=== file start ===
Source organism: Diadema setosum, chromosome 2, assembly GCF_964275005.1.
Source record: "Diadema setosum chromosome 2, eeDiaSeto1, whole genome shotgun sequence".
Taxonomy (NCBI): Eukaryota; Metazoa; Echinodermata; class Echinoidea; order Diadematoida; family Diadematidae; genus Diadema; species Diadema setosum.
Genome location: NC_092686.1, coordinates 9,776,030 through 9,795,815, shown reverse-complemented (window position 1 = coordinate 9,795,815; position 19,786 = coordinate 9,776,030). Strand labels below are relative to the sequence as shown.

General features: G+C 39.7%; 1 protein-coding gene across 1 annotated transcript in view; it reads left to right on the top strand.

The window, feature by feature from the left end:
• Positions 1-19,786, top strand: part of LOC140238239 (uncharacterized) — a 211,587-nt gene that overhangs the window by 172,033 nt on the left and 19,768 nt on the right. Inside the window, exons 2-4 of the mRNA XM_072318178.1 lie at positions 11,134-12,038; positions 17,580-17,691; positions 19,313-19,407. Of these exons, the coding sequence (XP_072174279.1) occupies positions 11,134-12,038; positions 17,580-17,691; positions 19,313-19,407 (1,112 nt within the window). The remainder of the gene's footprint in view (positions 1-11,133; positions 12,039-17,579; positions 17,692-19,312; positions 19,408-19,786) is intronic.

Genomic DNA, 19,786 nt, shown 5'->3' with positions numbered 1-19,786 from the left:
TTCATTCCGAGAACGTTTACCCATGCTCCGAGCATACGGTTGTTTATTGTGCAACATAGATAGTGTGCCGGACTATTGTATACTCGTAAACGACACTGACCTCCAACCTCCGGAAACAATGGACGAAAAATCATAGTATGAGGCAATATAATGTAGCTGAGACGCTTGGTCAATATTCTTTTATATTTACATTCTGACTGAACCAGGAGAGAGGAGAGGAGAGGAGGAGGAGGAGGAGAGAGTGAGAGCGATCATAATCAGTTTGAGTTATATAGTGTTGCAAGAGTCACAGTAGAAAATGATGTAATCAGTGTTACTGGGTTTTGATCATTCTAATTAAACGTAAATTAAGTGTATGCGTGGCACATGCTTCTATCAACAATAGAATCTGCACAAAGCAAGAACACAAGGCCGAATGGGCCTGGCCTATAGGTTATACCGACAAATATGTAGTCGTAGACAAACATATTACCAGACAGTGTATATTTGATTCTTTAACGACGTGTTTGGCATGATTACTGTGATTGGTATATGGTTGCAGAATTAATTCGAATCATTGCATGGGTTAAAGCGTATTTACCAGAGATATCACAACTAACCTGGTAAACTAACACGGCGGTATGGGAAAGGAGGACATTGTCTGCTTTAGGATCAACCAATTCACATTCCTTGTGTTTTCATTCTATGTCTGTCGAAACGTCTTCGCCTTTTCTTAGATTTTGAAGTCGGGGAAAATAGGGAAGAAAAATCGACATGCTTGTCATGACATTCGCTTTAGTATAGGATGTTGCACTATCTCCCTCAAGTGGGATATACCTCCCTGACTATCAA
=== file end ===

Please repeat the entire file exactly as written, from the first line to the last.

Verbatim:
Source organism: Diadema setosum, chromosome 2, assembly GCF_964275005.1.
Source record: "Diadema setosum chromosome 2, eeDiaSeto1, whole genome shotgun sequence".
Taxonomy (NCBI): Eukaryota; Metazoa; Echinodermata; class Echinoidea; order Diadematoida; family Diadematidae; genus Diadema; species Diadema setosum.
Genome location: NC_092686.1, coordinates 9,776,030 through 9,795,815, shown reverse-complemented (window position 1 = coordinate 9,795,815; position 19,786 = coordinate 9,776,030). Strand labels below are relative to the sequence as shown.

General features: G+C 39.7%; 1 protein-coding gene across 1 annotated transcript in view; it reads left to right on the top strand.

The window, feature by feature from the left end:
• Positions 1-19,786, top strand: part of LOC140238239 (uncharacterized) — a 211,587-nt gene that overhangs the window by 172,033 nt on the left and 19,768 nt on the right. Inside the window, exons 2-4 of the mRNA XM_072318178.1 lie at positions 11,134-12,038; positions 17,580-17,691; positions 19,313-19,407. Of these exons, the coding sequence (XP_072174279.1) occupies positions 11,134-12,038; positions 17,580-17,691; positions 19,313-19,407 (1,112 nt within the window). The remainder of the gene's footprint in view (positions 1-11,133; positions 12,039-17,579; positions 17,692-19,312; positions 19,408-19,786) is intronic.

Genomic DNA, 19,786 nt, shown 5'->3' with positions numbered 1-19,786 from the left:
TTCATTCCGAGAACGTTTACCCATGCTCCGAGCATACGGTTGTTTATTGTGCAACATAGATAGTGTGCCGGACTATTGTATACTCGTAAACGACACTGACCTCCAACCTCCGGAAACAATGGACGAAAAATCATAGTATGAGGCAATATAATGTAGCTGAGACGCTTGGTCAATATTCTTTTATATTTACATTCTGACTGAACCAGGAGAGAGGAGAGGAGAGGAGGAGGAGGAGGAGAGAGTGAGAGCGATCATAATCAGTTTGAGTTATATAGTGTTGCAAGAGTCACAGTAGAAAATGATGTAATCAGTGTTACTGGGTTTTGATCATTCTAATTAAACGTAAATTAAGTGTATGCGTGGCACATGCTTCTATCAACAATAGAATCTGCACAAAGCAAGAACACAAGGCCGAATGGGCCTGGCCTATAGGTTATACCGACAAATATGTAGTCGTAGACAAACATATTACCAGACAGTGTATATTTGATTCTTTAACGACGTGTTTGGCATGATTACTGTGATTGGTATATGGTTGCAGAATTAATTCGAATCATTGCATGGGTTAAAGCGTATTTACCAGAGATATCACAACTAACCTGGTAAACTAACACGGCGGTATGGGAAAGGAGGACATTGTCTGCTTTAGGATCAACCAATTCACATTCCTTGTGTTTTCATTCTATGTCTGTCGAAACGTCTTCGCCTTTTCTTAGATTTTGAAGTCGGGGAAAATAGGGAAGAAAAATCGACATGCTTGTCATGACATTCGCTTTAGTATAGGATGTTGCACTATCTCCCTCAAGTGGGATATACCTCCCTGACTATCAA